The UK urgently needs to address the implications of Brexit on the nuclear sector and ensure the future pipeline of nuclear technologies, the IMechE says in a new report.
The report, Nuclear Power: A Future Pathway for the UK, assesses the state of nuclear policy in the wake of the announcement last week of more support for the development of small modular reactor (SMR) technologies. It identifies three immediate and urgent roadblocks to the progression of nuclear projects in Britain, and also calls for the government to embrace a much wider range of nuclear technologies than are currently deployed.
The pathway set out in the IMechE report rests upon three main objectives: replacement of all old nuclear capacity with new plants by 2030; building and deploying a fleet of SMR-based power stations by 2040; and developing Generation IV technologies (generally based on reactors that operate at much higher temperatures than current AGR and PWR plants) and fusion plants to come on-stream after 2050.
“The key challenge is to reduce costs and delays,” commented Dr Jenifer Baxter, IMechE’s head of energy and environment.
The three roadblocks that the institution sees in the path of immediate progress are the issue of “Brexatom” – the UK’s still-unresolved exit from the Euratom treaty as a consequence of leaving the European Union – which, the report says, would prevent the entire UK nuclear industry from functioning; the absence of a firm timetable and plan for the delivery of the long-mooted Deep Geological Disposal facility for high-level nuclear waste; and the fate of Britain’s stockpile of plutonium, amounting to 112 tonnes.
Currently legally classified as waste, this is the world’s largest stock of civil plutonium and is housed in a secure facility at Sellafield. However, plutonium contains huge amounts of energy and many believe that it should be regarded as potential fuel rather than waste to be stored and discarded.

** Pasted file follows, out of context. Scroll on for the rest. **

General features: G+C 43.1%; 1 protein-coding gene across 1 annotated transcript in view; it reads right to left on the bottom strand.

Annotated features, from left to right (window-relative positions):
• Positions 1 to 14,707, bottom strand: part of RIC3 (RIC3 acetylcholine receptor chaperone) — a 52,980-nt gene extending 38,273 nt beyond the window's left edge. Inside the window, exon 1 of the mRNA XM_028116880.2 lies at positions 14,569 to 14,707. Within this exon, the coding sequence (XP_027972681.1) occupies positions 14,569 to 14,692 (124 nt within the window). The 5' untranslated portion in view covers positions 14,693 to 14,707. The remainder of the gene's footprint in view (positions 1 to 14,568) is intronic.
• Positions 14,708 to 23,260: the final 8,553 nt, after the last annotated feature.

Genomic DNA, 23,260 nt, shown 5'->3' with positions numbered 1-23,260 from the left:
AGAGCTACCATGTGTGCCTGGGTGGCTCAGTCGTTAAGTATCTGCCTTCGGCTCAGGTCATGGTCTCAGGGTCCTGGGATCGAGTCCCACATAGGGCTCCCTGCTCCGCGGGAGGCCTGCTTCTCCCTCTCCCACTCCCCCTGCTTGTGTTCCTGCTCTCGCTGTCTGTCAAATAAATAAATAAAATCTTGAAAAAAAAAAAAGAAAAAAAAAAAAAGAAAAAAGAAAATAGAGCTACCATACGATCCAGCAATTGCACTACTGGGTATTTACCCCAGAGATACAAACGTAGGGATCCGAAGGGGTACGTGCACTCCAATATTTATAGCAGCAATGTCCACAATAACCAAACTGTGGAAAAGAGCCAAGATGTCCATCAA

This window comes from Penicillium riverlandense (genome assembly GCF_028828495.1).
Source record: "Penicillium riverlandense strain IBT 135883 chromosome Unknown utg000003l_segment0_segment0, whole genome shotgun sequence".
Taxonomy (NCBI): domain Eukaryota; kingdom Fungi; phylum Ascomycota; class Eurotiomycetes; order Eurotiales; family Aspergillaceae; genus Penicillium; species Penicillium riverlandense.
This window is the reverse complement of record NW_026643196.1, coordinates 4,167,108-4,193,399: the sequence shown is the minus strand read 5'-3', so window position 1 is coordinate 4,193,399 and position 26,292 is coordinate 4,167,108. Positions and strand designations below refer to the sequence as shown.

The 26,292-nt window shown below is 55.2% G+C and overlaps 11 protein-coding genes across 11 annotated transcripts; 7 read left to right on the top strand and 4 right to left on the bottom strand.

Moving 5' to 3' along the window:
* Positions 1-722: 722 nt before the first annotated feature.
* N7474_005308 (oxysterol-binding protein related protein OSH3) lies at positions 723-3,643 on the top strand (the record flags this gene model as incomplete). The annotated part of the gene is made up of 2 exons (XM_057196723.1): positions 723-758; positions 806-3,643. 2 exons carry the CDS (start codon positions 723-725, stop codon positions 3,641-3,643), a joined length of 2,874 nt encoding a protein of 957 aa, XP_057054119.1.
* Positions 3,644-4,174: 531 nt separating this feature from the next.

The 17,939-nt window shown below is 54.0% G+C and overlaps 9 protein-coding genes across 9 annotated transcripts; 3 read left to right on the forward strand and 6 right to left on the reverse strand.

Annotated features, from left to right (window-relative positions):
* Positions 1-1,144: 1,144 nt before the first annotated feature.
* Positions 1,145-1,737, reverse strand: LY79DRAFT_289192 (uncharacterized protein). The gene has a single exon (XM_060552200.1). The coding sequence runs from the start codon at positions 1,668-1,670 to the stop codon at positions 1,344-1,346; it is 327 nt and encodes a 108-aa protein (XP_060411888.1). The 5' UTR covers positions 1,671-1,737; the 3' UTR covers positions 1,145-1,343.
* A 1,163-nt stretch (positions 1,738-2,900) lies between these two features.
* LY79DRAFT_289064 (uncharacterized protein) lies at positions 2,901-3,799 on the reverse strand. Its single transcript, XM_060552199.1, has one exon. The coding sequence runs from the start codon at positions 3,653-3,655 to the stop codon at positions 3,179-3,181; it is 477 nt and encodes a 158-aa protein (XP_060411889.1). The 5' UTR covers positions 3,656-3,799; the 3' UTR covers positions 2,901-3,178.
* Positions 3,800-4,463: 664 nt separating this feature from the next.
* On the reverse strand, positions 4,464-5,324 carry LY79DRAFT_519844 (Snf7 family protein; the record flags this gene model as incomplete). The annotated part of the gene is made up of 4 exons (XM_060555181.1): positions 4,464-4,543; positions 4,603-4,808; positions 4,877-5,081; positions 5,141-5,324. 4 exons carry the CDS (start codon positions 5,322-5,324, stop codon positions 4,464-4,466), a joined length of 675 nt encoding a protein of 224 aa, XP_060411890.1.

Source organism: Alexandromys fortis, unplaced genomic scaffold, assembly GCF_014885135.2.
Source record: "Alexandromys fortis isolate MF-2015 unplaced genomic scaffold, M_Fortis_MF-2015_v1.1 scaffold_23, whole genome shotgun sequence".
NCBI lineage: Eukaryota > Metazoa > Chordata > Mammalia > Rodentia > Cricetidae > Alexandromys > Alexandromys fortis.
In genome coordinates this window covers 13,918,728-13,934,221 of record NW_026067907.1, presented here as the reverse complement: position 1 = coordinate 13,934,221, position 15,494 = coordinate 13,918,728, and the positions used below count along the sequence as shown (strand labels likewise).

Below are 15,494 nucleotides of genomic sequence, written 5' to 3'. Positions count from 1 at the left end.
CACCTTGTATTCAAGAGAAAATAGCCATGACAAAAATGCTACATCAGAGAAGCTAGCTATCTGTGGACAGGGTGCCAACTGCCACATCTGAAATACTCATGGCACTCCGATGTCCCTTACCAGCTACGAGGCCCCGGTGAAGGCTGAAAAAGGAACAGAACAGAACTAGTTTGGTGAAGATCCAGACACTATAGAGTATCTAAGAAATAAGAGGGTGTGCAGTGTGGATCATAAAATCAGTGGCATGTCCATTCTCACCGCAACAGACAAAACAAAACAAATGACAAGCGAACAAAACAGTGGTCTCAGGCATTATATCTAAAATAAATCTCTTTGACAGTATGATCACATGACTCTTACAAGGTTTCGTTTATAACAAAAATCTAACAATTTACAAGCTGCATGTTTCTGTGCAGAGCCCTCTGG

The IMechE recommends that the UK study the potential of PRISM reactors, a modified form of a liquid sodium-cooled breeder reactor developed by Hitachi but not yet deployed anywhere, for burning the stored plutonium, which would also be converted into a less radioactive form that would be safer and easier to store.
The report also calls on the government to implement an independent review of the Generic Design Assessment (GDA) process – the administrative procedure through which new designs of nuclear reactor are approved for deployment in the UK.
Administered by the Office of Nuclear Regulation (ONR), the GDA currently takes around five years to complete; until now, only two designs have been approved under this regime, the EPR design which is to be built at Hinkley Point C, and the AP1000, which is to be built at Moorside in Cumbria. Another design, the Chinese HPR1000 (also known as Hualong One), is now halfway through the procedure, ahead of planned deployment at Bradwell in Essex.
The review of GDA would ensure that unnecessary costs are not added to new reactors and will ensure that SMRs, when they are developed, can be approved faster, Baxter explained.
“SMRs present a lower cost option, with comparatively straightforward construction and, potentially, a more attractive investment proposition than conventional larger scale nuclear plants,” she said.
Among the other recommendations in the report are those to consider alternative funding options for developments at Wylfa on Anglesey and at Moorside; support for the development of a Modular Construction Plant on the Mersey estuary, to further support SMR projects; to make sure that the ONR has the required skills and capacity to assess SMR technologies; and to undertake a new Strategic Siting Assessment to identify potential locations for future nuclear plants.
“The delays and escalating costs of the Hinkley Point C project has provoked a public backlash in recent years against nuclear power. Yet as a reliable and relatively low carbon source of electricity, it makes sense for nuclear to form a greater part of the UK’s future energy mix, reducing our reliance on coal and gas,” Baxter said. “It is also vital that as the UK prepares to leave the European Union that nuclear construction skills are added to the shortage occupation list ― which would allow experienced workers from oversees to enter the UK.”
Meanwhile, the Department of Business, Energy and Industrial Strategy (BEIS) has issued a report on the implications of Brexit on the civil nuclear sector, which calls for a close relationship to be maintained between the UK and the Euratom treaty nations.
Baxter said that this would be an ideal scenario for the industry, as Euratom governs all movement of nuclear materials, as well as regulatory standards for nuclear installations and skills. The government’s stated position is that, as Euratom comes under the jurisdiction of the European Court of Justice, the UK must leave the treaty when it leaves the EU.